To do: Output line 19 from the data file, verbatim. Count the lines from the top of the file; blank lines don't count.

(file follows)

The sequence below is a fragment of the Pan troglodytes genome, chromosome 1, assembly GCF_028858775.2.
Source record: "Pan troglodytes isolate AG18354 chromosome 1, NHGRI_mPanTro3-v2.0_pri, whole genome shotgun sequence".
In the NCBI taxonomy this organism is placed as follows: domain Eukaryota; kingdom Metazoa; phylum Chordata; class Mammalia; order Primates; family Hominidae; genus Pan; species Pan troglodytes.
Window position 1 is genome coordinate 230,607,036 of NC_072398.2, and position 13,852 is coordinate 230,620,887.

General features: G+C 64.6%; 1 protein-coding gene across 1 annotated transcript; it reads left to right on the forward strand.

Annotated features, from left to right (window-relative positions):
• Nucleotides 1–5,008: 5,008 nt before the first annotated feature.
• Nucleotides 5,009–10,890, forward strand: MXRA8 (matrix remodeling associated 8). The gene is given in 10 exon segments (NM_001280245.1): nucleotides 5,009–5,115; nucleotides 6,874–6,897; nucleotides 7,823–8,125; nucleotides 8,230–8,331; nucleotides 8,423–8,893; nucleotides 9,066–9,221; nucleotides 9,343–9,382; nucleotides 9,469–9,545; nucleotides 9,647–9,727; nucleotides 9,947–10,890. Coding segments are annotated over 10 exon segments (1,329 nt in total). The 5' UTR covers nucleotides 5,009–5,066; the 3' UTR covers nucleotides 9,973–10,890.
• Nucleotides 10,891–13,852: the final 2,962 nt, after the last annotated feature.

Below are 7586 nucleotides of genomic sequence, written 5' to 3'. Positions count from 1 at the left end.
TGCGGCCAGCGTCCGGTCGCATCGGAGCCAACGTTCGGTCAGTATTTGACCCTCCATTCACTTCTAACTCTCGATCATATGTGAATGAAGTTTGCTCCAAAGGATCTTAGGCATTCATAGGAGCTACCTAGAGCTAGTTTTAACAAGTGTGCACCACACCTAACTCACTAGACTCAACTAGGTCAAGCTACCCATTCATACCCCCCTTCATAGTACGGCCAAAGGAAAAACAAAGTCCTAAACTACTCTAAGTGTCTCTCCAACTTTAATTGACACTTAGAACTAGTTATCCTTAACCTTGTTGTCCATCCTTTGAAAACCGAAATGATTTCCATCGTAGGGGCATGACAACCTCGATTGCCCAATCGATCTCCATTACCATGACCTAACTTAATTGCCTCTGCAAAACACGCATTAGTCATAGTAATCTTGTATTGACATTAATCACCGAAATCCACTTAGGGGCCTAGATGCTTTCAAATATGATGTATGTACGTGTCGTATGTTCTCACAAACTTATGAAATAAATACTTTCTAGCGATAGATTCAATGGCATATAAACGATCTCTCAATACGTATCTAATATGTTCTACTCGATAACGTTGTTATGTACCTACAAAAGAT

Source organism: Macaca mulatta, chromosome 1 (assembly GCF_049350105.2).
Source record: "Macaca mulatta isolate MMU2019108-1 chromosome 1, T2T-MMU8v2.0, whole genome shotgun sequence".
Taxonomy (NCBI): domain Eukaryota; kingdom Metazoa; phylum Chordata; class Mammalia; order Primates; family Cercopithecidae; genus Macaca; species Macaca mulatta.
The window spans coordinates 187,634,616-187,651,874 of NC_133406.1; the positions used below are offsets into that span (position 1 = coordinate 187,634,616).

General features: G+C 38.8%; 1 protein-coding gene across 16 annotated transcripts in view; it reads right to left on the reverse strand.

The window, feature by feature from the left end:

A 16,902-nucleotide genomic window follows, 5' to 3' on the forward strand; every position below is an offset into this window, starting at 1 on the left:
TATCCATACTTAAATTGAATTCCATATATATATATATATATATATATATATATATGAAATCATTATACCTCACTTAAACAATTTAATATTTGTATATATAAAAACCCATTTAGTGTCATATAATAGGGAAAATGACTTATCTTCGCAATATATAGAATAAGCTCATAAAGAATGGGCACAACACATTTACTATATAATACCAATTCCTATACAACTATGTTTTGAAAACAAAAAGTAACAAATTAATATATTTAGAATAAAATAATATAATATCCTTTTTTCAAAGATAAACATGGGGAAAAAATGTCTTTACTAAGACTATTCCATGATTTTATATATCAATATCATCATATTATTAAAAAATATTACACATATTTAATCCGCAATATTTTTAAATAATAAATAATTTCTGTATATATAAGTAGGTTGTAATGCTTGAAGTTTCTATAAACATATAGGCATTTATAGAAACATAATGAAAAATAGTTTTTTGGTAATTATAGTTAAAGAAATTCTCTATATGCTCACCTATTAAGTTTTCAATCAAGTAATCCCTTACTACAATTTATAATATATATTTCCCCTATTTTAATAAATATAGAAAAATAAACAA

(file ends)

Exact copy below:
TATCCATACTTAAATTGAATTCCATATATATATATATATATATATATATATATATGAAATCATTATACCTCACTTAAACAATTTAATATTTGTATATATAAAAACCCATTTAGTGTCATATAATAGGGAAAATGACTTATCTTCGCAATATATAGAATAAGCTCATAAAGAATGGGCACAACACATTTACTATATAATACCAATTCCTATACAACTATGTTTTGAAAACAAAAAGTAACAAATTAATATATTTAGAATAAAATAATATAATATCCTTTTTTCAAAGATAAACATGGGGAAAAAATGTCTTTACTAAGACTATTCCATGATTTTATATATCAATATCATCATATTATTAAAAAATATTACACATATTTAATCCGCAATATTTTTAAATAATAAATAATTTCTGTATATATAAGTAGGTTGTAATGCTTGAAGTTTCTATAAACATATAGGCATTTATAGAAACATAATGAAAAATAGTTTTTTGGTAATTATAGTTAAAGAAATTCTCTATATGCTCACCTATTAAGTTTTCAATCAAGTAATCCCTTACTACAATTTATAATATATATTTCCCCTATTTTAATAAATATAGAAAAATAAACAA